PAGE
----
Saturday, January 30, 2010

Hooks by Crooks

Does anybody want to go back a few days and play with first lines that are irresistible?

Am I the only one who remembers this doozie: "'Damn,' said the duchess as she walked down the stairs smoking a cigar." This is at least fifty years old. Or five hundred. But it was an example of a hook. As readers we're supposed to be mesmerized by the unlikeliness of it all -- the swearing aristocrat with a Roi Tan jones. What struck me then was the misplaced modifier. The stairs weren't smoking a cigar. Yet that's the only thing that would have made me read on.
If you want to play, just add first lines in the comment box. Either actual ones from real books/stories or ones you make up. After a few days we can vote on a winner. Or not.

Here's one from a Deb Olin Unferth's story in the July 2009 HARPER'S. And it isn't even a first line, but goddamn it (as Holden would say) it should be.

It's from a fictional student's ESL paper: "Thou laid really excellent basement."

Top that if you can.

RK

Friday, January 29, 2010

Dear J.D. Salinger


Dear J.D.,

Just a few weeks ago I pulled out my worn paperback copy of The Catcher in the Rye with its solid maroon cover and re-read it, and now I wake to the news that you have died! But wait; didn’t everyone already think you were dead? Being the recluse that you are/have been I suppose it doesn’t matter, but I still have so much to say to you.

Yes, you are most known for that Holden Caufield book everyone, and I mean everyone, reads in high school. It may be the one assigned book kids actually do read. Did you not know you were writing YA? I suppose YA was not a legitimate field back then, I’ll give you that, but it is now, so I can’t help but wonder your thoughts on the matter. Do you know that you paved the way for an entire field of literature? Come on, all that whining, kvetching, in and out of depression, school problems, family problems, girl problems, and on and on…Holden is the perfect YA! I loved him when I was a teen, wanted to help him, save him, marry him even, but alas now I find him petty and childish. Oh, to discover that Holden has never grown up—I am not sure if this is reassuring or horrifying. He belongs to young adults everywhere and they are lucky to have him—even if I no longer do. He is Peter Pan for the older set. But, alas, does this mean that I am actually Wendy?

But I don’t understand how you got away with all that whining. I mean, really. Even the most teen-angst ridden YA protagonists don’t kvetch anywhere close to the amount Holden does. My teenage journals are full of woes and depressing rants, but my editor won’t let me publish those! How did you do it? And what about your plot? Did you forget? Don’t get me wrong, I love, love, love your book. I love you for just who are. I even love that you have been a recluse all these years and have NEVER given in to the pressure to write a goddamn sequel to that book! I love Franny and Zooey, too and Nine Stories, and all the other things that most people won’t remember you for.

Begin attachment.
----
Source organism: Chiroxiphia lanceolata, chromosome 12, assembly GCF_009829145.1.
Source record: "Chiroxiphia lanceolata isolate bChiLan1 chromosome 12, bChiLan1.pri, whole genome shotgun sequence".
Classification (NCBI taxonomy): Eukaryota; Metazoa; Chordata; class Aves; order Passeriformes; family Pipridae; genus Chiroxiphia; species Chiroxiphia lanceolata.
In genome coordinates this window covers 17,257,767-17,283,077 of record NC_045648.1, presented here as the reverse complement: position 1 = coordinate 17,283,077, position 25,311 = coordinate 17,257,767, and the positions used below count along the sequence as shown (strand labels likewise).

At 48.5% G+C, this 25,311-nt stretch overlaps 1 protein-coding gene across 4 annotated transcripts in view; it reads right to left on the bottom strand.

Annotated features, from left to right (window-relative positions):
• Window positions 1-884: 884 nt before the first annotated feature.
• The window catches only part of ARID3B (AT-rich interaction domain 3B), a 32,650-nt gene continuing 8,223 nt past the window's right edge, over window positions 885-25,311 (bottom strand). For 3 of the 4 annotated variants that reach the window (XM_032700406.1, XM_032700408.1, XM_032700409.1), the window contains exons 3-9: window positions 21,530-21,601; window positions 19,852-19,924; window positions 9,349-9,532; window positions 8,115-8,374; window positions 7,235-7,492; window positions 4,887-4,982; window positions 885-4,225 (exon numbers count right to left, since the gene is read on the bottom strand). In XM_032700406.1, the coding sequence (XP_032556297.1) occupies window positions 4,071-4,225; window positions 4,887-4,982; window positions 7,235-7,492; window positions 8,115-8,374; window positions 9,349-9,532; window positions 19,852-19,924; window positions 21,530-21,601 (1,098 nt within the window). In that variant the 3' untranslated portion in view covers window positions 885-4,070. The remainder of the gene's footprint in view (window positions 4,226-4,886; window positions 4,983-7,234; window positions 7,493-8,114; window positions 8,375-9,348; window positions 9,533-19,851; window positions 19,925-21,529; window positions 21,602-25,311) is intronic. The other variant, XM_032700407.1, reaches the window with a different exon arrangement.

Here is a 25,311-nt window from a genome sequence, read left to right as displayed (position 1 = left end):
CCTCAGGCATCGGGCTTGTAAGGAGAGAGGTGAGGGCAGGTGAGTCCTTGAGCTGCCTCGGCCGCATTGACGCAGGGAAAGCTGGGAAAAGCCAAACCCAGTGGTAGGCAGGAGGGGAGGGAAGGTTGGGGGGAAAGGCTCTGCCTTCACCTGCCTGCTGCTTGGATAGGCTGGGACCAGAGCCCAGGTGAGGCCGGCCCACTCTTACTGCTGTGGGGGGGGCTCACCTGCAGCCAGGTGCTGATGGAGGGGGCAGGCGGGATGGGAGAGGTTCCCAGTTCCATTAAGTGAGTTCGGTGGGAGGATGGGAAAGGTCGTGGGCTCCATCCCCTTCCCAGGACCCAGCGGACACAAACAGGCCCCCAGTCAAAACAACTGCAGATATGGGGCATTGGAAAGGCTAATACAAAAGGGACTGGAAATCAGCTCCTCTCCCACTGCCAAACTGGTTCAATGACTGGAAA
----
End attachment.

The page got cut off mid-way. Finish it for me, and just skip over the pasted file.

So my dear, JD, I didn’t realize how much the news of your death would affect me. I liked knowing you were in the world—hiding somewhere and just living your life. I know that life for the creator of Holden Caufield cannot have been easy, and I respect you for everything. I know that you are not your character, but you do know that Holden will live forever, and you do realize that now that you have passed you will most likely fully become him? And that one of the best blurbs I, or any other YA writer can hope for is a comparison to Catcher in the Rye.

Thank you and, even though I am not a religious person, bless you.

Sincerely and most humbly yours,
LJC

PS. I meant to ask you about the initials, too. Did you want your readers to not know your gender, or what?

PPS. Don't worry, even though I have theoretically grown-up, I still love Holden (and you). Anyone who believes, “Don’t ever tell anybody anything. If you do you start missing everybody,” goes straight to my pained heart.

The Neologisms Evolved and They Have a Plan

We're friends, now, right? We can talk about things? I mean, really talk?

Okay, good. The English language, she is beautiful, no? And it is our job, as writers, to protect her.

Language is a living thing, of course. It evolves over time to fit our e'er-changing society, and well it should. But there's a difference between evolution and scientific perversion--that's how our civilization ends up getting destroyed by robots.

I am involved in an organization that is continually advertising and discussing "webinars." And whenever I see this word, I get from my computer, go down the stairs, walk into the kitchen, open the utensil drawer, and stick a fork in my eye. The pain is exquisite, but better than a webinar.

Somewhere in this world walks free the person who decided to call the second Alvin and the Chipmunks movie "The Squeakquel." Now, we're not even going to discuss the fact that there is an Alvin and the Chipmunks movie, and that unless I start instilling a film snobbery in my little boy now it will be my lot to see such Squeakquels. And, frankly, I'm of two minds about the name. On the one hand, it clearly heralds the downfall of Western civilization. On the other hand, there's something obnoxiously clever about it, which is more than we had any right to hope from Alvin and the Chipmunks.

Maybe this reveals my bias, but I think it's the business world that's done the most harm; they've given us incentivize and synergize and deliverables and empower and impact-as-a-verb, not to mention bring to the table and out of the box and win-win. And of course, webinar. This is all jargon, the lexical equivalent of bringing a blow-up doll to life and electing it to the Senate. It's our job as writers to protect and celebrate the language, and keep unholy words like these from infecting us. That way, when the robots come, they'll take the incentivizers first.